The topic of unfair treatment by law enforcement along racial lines is as American as apple pie. But the apparent proliferation of Black police chiefs, as well as Black police officers, has seemingly brought renewed scrutiny to those types of discrepancies and disparities that America has especially witnesses when it comes to how Black suspects are treated by police as opposed to the treatment that violent white suspects receive.
Many times it would appear that police are able to safely apprehend white people suspected of violent crimes while Black people suspected of comparable crimes are typically greeted by officers with apparent “shoot first ask questions last” mind states.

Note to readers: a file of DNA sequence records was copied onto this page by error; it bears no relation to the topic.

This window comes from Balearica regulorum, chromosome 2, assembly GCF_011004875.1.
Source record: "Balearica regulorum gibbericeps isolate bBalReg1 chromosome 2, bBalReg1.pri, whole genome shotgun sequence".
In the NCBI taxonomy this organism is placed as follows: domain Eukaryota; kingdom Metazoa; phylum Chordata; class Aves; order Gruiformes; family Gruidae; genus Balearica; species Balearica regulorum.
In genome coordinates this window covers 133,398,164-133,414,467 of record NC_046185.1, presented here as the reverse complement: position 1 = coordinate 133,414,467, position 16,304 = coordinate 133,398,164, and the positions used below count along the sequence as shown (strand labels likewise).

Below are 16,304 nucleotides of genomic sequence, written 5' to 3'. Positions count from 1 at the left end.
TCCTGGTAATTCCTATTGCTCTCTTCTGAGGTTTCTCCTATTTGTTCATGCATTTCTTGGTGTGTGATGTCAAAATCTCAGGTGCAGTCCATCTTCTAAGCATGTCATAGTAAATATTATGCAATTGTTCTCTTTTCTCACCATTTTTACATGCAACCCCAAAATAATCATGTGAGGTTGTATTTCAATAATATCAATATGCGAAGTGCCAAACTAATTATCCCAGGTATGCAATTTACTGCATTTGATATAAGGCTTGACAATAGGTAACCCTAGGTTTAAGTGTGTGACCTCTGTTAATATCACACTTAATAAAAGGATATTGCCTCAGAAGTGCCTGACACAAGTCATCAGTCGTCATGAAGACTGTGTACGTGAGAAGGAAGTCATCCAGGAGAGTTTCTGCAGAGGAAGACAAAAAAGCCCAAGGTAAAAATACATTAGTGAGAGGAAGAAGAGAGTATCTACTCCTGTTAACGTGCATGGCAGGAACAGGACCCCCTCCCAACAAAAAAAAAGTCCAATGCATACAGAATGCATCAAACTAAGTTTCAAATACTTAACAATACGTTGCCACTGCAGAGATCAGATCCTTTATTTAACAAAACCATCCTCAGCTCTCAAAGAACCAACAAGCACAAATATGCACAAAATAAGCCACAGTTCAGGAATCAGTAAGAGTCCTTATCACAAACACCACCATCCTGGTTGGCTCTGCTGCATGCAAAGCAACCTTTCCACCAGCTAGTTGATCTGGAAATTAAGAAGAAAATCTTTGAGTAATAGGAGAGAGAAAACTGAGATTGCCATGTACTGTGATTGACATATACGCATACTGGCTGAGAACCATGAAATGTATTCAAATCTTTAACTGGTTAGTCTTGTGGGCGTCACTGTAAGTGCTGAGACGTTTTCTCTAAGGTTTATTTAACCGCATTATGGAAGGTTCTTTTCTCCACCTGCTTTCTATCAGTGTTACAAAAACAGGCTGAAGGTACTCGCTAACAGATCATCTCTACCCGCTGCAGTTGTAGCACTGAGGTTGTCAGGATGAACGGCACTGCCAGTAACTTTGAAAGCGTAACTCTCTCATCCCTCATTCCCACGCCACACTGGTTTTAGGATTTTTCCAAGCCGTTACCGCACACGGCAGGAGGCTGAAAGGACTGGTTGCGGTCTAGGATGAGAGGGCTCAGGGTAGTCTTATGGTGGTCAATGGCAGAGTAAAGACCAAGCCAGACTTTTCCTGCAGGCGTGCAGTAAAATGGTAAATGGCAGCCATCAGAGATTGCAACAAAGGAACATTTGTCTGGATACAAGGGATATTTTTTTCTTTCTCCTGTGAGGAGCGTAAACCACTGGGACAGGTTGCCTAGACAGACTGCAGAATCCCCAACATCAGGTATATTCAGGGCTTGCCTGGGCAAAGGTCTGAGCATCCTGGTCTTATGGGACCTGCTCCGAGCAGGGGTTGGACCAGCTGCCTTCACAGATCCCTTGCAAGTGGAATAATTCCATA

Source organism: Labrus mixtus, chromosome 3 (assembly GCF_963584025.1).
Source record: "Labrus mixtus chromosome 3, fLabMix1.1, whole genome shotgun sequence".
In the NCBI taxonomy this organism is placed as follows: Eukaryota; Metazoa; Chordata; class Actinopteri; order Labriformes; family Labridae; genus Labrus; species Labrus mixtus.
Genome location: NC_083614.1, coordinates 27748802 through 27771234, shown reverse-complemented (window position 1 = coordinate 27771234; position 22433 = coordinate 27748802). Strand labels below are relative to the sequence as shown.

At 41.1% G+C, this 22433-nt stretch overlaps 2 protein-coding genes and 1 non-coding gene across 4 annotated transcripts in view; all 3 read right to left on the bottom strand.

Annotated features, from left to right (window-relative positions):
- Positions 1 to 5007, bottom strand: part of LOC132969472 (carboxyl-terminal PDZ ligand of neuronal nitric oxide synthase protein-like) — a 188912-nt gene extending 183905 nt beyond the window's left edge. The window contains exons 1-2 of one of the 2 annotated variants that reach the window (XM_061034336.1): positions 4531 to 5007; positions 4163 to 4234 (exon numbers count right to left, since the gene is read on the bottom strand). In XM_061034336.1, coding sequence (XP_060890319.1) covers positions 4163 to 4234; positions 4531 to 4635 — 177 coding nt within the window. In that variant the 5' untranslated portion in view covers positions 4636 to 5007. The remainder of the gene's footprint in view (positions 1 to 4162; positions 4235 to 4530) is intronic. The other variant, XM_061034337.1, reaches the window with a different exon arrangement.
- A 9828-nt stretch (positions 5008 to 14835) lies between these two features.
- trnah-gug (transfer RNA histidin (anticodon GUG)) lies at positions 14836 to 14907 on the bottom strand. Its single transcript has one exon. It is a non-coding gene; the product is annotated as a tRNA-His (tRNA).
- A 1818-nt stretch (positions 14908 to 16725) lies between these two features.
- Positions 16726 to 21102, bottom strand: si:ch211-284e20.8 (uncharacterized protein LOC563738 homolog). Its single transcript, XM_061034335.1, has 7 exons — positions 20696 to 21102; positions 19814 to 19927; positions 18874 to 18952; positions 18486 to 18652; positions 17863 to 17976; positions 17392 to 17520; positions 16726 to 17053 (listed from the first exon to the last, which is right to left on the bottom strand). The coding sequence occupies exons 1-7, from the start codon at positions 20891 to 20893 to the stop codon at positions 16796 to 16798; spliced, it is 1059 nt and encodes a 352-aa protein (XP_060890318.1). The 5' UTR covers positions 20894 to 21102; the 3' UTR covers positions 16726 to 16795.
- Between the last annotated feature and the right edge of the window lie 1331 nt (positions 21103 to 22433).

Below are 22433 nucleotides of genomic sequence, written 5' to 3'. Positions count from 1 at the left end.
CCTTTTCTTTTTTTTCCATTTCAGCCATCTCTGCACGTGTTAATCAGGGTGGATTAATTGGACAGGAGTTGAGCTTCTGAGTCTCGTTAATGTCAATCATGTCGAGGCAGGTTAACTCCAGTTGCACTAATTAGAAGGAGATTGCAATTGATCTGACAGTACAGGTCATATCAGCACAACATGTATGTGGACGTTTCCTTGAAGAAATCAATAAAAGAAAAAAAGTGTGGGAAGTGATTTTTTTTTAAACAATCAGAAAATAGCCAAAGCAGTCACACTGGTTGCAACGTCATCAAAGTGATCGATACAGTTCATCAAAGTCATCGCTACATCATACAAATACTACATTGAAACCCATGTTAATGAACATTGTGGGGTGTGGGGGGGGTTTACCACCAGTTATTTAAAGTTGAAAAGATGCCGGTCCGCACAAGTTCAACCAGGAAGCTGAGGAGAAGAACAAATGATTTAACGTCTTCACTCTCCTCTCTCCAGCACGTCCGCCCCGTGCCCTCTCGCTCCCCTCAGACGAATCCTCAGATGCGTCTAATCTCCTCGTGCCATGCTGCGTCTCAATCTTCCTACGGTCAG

It’s a conundrum discussed in depth by an esteemed panel of Black folks who worked in police departments for more than a combined 100 years.
See what Damon K. Jones, the New York representative of Blacks in Law Enforcement of America who has worked with the Westchester Department of Corrections for 30 years; Levi Holmes II, a retired lieutenant from the Newark Police Department who served 27 years before retiring in March; Rochelle Bilal, a retired Philadelphia police officer who served 25 years; Crystal Williams-Coleman, a retired Philadelphia police officer who served 32 years; and Charles Wilson, the national chairman of the
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